For Americans, bacon hasn’t always come cheap. In 2013, pork belly prices were at peak highs for the second time in three years. Many experts and publications then explained how this wasn't exactly true — that those who were blown away by the record-breaking peaks didn't take inflation into account. But Americans are still paying more for our side of bacon at breakfast than we were a decade ago, especially in the summer. According to The Atlantic, "the price of bacon has been higher in August than April in 24 out of the last 30 years."
With crispy bacon on the brain, MooseRoots, part of the Graphiq network, crunched the numbers to find the price of bacon in every year from 1940. MooseRoots used annual Consumer Price Index (CPI) data for "Bacon and Related Products" and the average recorded price of a pound of bacon in U.S. cities from the Bureau of Labor Statistics (BLS). They included the absolute price and the inflation-adjusted prices.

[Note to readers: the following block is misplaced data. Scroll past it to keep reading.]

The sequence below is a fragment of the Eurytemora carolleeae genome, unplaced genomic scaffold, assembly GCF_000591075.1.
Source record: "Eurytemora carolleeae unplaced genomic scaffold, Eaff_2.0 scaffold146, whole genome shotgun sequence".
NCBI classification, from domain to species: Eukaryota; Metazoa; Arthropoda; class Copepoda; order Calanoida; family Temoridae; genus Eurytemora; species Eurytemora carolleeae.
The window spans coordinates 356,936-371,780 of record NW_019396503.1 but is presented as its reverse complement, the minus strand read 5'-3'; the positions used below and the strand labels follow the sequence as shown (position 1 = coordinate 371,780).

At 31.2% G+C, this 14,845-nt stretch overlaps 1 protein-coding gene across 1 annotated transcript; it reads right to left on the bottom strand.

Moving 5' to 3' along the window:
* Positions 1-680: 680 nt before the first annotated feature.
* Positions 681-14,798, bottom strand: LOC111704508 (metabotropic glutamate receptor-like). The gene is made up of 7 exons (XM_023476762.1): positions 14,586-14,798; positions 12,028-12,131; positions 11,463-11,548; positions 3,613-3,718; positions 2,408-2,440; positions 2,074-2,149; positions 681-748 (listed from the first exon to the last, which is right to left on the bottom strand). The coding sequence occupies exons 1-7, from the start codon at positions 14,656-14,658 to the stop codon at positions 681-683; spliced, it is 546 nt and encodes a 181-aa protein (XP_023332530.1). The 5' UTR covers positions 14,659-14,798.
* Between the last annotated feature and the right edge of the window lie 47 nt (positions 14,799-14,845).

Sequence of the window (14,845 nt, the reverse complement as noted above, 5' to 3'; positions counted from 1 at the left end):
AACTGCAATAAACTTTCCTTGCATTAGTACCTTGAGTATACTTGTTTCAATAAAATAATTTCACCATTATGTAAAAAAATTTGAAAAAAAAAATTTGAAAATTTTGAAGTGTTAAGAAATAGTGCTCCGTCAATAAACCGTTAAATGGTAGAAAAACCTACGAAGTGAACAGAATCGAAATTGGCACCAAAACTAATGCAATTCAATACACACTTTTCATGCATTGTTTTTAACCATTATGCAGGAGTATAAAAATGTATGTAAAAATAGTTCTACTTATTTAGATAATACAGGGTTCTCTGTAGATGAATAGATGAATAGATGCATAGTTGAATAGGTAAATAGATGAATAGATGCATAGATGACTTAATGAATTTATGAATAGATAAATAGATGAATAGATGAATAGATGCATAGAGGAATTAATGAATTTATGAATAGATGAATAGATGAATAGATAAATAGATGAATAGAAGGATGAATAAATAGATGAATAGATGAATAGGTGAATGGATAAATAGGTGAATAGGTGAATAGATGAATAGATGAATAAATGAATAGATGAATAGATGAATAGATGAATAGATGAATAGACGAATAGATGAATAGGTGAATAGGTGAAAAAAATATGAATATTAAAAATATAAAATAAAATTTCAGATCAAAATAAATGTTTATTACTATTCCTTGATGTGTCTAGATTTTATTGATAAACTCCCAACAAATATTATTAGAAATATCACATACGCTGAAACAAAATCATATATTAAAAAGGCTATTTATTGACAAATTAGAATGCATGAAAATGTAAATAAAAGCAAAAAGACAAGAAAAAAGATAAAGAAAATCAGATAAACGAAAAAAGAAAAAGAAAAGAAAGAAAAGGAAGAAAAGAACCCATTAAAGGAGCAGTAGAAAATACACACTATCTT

As you’ll see, Americans enjoyed the most affordable bacon in the late '90s through the 2000s when drought conditions drove up the price of corn, the main nourishment for pigs. According to USA Today, many farmers wanting to cut costs sent more hogs to slaughter, likely leading to an oversupply of pork. But recently the pig has bounced back to expensive heights, which some simply blame on demand. People have been going beyond simply enjoying a side of bacon here and there — now many put bacon in milkshakes, donuts and more.